perimeter column count 236 (59 per side)
core column count 47
story height 3.6576 [12.00]
perimeter column spacing 1.02 [3.3464566929]
number of long span trusses 60 (30 per side)
number of short span trusses 28 (14 per side)
truss spacing 2.04 [6.6929133858]
number of transverse trusses 8
transverse truss spacing 4.08 [13.3858267717]

World Trade Center Plaza map, with linked building descriptions:
Some information about the LERA SAP 2000 Finite Element Analysis (FEA) computer models:
You've been doing hard work dMole, thanks for all of it. handsdown.gif
OK, I've found a WTC tower discrepancy that I haven't seen discussed anywhere else yet (much more significant than the 6-13 foot height discrepancies for WTC1N & WTC2).

If we use the 12.00 foot height per floor in my post #8 above (or "level" for the semantically-pedantic "debunkers" out there- hi guys!):

110 floors * 12.00 feet/floor = 1320.00 feet.

According to:

we have WTC1N at 1368 feet and WTC2 at 1362 feet. That's nearly a 50-foot discrepancy in WTC tower height.

I'll assume it could be in the "hat truss" construction or in the lobbies, but this is an assumption on my part. Then there's the fact that there were apparently 6 basement levels for a total of 116 "levels" [a fact that many keep omitting, I have noticed].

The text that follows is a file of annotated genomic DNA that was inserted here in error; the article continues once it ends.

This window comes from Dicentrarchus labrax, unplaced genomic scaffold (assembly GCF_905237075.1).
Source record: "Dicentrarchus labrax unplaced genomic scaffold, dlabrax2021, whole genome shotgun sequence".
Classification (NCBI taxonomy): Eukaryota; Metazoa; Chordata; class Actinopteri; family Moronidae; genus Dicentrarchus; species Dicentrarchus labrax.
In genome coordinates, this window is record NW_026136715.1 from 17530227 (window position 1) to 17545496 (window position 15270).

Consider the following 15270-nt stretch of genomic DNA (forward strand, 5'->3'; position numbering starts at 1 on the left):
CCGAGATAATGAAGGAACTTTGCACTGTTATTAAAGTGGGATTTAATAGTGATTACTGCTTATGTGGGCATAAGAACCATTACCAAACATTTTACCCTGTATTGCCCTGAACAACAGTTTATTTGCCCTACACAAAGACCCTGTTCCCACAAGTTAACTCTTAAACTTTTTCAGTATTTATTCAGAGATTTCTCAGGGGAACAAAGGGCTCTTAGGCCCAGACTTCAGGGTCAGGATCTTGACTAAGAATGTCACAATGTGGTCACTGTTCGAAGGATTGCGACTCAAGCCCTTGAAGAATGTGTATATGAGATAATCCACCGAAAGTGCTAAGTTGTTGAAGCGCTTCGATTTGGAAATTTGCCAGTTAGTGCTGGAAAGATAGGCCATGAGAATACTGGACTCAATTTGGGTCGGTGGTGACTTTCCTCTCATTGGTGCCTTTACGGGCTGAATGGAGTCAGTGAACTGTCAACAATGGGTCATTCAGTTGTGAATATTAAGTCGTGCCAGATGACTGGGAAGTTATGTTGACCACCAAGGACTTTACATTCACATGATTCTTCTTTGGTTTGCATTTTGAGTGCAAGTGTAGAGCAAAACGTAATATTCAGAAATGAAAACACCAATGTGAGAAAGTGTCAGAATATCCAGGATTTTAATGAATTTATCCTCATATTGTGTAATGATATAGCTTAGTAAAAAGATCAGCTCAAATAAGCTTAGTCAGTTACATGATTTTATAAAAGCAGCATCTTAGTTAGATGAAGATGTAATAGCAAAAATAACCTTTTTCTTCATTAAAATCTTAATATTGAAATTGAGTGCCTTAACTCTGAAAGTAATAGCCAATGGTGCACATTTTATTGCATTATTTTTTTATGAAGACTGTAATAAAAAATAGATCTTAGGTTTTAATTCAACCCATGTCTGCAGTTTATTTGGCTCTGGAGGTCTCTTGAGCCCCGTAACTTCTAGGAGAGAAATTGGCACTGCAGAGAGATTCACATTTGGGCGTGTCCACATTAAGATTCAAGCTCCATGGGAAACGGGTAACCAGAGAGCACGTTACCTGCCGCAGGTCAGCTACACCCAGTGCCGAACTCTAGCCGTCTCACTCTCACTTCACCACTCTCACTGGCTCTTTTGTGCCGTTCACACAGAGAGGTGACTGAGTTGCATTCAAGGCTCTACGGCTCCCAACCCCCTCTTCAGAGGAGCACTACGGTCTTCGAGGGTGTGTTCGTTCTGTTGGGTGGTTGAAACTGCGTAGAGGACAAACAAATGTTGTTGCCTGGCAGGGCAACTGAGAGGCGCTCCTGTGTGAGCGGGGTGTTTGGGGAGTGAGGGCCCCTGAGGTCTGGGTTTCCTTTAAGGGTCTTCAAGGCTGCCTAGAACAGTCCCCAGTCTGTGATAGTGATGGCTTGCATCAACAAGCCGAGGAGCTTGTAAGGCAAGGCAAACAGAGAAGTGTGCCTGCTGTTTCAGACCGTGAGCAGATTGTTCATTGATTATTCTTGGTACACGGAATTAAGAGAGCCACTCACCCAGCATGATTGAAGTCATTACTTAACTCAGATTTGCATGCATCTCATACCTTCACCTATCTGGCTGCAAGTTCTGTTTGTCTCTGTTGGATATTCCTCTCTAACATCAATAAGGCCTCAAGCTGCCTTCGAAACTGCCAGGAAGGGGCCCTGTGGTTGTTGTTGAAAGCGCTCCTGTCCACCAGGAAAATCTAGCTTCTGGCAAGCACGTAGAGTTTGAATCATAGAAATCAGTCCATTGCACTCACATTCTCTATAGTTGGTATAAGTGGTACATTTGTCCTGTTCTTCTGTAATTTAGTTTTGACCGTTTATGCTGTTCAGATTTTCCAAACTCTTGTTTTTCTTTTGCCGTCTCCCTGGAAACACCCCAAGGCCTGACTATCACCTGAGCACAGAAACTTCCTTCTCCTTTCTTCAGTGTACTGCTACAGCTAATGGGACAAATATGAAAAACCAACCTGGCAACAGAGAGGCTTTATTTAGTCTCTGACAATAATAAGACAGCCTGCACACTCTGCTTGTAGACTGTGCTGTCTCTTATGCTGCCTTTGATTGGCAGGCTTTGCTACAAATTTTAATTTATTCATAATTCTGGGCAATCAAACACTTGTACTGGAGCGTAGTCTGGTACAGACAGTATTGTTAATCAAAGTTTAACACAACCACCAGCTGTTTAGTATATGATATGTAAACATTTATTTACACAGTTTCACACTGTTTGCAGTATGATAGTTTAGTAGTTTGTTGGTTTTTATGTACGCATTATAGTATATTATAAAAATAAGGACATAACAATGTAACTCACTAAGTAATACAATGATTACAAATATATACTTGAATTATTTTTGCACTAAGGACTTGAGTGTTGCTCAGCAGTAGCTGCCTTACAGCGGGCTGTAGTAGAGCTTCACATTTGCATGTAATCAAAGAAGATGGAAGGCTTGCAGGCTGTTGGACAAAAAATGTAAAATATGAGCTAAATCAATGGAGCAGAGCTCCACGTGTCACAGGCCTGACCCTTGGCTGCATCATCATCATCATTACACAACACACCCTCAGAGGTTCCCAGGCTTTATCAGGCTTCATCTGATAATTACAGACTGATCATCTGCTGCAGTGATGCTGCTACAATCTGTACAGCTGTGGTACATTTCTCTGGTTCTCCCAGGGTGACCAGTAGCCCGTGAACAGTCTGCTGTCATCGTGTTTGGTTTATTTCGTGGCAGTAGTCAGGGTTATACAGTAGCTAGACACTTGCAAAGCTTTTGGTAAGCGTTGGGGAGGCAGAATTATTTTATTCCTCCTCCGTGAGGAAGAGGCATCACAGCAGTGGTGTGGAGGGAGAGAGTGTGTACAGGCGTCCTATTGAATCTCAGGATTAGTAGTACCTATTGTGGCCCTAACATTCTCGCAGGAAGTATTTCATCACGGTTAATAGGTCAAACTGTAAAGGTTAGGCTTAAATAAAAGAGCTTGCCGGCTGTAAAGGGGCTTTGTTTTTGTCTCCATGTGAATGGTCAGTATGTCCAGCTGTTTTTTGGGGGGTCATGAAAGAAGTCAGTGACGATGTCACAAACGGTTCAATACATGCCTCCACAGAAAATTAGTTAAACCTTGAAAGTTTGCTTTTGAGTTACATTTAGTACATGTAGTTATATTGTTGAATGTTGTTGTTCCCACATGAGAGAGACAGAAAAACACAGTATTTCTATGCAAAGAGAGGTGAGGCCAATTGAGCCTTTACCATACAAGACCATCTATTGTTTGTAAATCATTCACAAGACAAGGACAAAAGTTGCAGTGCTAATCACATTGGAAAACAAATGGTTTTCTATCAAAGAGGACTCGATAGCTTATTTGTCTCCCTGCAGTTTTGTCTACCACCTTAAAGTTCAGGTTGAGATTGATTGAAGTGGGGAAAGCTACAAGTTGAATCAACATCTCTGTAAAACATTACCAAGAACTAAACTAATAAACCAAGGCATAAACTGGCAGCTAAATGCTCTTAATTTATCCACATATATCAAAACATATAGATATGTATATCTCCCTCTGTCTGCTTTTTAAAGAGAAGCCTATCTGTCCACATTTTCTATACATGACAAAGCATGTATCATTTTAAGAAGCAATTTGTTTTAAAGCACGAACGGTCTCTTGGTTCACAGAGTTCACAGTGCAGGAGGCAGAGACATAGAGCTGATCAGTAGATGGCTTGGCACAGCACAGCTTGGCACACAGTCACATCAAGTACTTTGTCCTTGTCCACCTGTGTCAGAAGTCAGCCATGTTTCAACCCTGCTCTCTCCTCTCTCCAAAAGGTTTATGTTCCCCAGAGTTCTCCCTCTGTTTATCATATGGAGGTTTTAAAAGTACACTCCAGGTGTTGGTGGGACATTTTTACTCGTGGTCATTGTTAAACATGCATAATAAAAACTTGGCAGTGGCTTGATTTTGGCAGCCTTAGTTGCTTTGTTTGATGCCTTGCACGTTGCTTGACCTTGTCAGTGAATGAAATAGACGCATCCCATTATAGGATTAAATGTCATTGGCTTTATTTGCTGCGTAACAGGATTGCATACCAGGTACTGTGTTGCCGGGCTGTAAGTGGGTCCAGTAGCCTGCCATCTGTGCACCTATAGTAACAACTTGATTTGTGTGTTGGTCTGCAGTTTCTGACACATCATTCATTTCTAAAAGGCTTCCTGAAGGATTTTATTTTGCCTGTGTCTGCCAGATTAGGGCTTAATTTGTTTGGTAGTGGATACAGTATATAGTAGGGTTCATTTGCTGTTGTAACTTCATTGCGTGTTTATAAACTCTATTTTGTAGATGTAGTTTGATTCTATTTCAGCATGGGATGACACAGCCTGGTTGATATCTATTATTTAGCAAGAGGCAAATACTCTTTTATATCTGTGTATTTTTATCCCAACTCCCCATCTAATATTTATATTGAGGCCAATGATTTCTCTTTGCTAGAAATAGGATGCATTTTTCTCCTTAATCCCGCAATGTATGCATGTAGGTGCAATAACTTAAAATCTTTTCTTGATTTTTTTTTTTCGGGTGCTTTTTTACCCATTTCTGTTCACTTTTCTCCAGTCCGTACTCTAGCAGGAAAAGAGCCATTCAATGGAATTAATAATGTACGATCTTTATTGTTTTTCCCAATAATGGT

Does anyone have input here?

EDIT: Another discrepancy- Section 2.2 of NCSTAR 1-3 states: "Skilling, Helle, Christiansen, and Robertson (SHCR), structural engineers for the WTC towers." [53 of 184, p. 5]

Problem is, the North Tower blueprints state "Worthington, Skilling, Helle, & Jackson, Structural Engineers." [I looked at the 80thFloorPlan, the rough impact location for WTC2 South]
Wish I could help, but I've heard the 6 levels of basement before.
More links on the WTC Plaza:

Leslie Landry
Building the World Trade Center and Twin Towers

Yet more NIST "discrepancies" from:

Core Column Data

"NIST indicates that the plates of the box columns were up to 7 in. (178 mm) thick. There seems to be a problem with this thickness since columns 12 in. in width could not accommodate sides of 7 in. in thickness. The following figure shows NIST's understanding of the layout of the core columns and the floors of transition from box columns to I-beams."


"The architectural drawings differ from the NIST data in the floors at which the column transitions [from box core columns to Wide Flange (WF) I-beams] are made. The following figure gives the transition floors from this [architectural] source."

Architectural source

vs. NIST version

Does anyone care to guess how this affects all those NIST/LERA computer "simulations?"